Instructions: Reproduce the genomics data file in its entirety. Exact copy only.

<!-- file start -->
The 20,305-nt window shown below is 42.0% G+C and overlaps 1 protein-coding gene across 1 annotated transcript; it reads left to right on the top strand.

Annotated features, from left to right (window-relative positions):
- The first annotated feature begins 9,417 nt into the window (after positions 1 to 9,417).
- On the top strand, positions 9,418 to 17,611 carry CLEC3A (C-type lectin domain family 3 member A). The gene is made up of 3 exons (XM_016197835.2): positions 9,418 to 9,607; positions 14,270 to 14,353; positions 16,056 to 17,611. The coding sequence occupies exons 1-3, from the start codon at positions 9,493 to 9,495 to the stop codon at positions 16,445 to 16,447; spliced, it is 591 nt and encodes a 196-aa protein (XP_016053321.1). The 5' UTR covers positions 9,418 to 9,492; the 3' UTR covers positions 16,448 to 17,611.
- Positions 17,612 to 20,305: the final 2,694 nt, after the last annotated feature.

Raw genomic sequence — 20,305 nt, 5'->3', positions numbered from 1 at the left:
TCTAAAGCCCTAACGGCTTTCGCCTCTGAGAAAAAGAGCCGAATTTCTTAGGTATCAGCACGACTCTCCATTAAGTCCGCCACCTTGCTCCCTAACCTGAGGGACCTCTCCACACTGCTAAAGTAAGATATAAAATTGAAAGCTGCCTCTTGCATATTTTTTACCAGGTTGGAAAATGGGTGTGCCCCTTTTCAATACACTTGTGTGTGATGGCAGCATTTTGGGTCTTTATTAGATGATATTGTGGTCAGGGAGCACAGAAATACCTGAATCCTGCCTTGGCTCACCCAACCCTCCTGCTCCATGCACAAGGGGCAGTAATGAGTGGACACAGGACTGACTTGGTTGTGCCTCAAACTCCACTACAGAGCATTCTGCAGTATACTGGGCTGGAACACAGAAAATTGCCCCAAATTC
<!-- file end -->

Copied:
The 20,305-nt window shown below is 42.0% G+C and overlaps 1 protein-coding gene across 1 annotated transcript; it reads left to right on the top strand.

Annotated features, from left to right (window-relative positions):
- The first annotated feature begins 9,417 nt into the window (after positions 1 to 9,417).
- On the top strand, positions 9,418 to 17,611 carry CLEC3A (C-type lectin domain family 3 member A). The gene is made up of 3 exons (XM_016197835.2): positions 9,418 to 9,607; positions 14,270 to 14,353; positions 16,056 to 17,611. The coding sequence occupies exons 1-3, from the start codon at positions 9,493 to 9,495 to the stop codon at positions 16,445 to 16,447; spliced, it is 591 nt and encodes a 196-aa protein (XP_016053321.1). The 5' UTR covers positions 9,418 to 9,492; the 3' UTR covers positions 16,448 to 17,611.
- Positions 17,612 to 20,305: the final 2,694 nt, after the last annotated feature.

Raw genomic sequence — 20,305 nt, 5'->3', positions numbered from 1 at the left:
TCTAAAGCCCTAACGGCTTTCGCCTCTGAGAAAAAGAGCCGAATTTCTTAGGTATCAGCACGACTCTCCATTAAGTCCGCCACCTTGCTCCCTAACCTGAGGGACCTCTCCACACTGCTAAAGTAAGATATAAAATTGAAAGCTGCCTCTTGCATATTTTTTACCAGGTTGGAAAATGGGTGTGCCCCTTTTCAATACACTTGTGTGTGATGGCAGCATTTTGGGTCTTTATTAGATGATATTGTGGTCAGGGAGCACAGAAATACCTGAATCCTGCCTTGGCTCACCCAACCCTCCTGCTCCATGCACAAGGGGCAGTAATGAGTGGACACAGGACTGACTTGGTTGTGCCTCAAACTCCACTACAGAGCATTCTGCAGTATACTGGGCTGGAACACAGAAAATTGCCCCAAATTC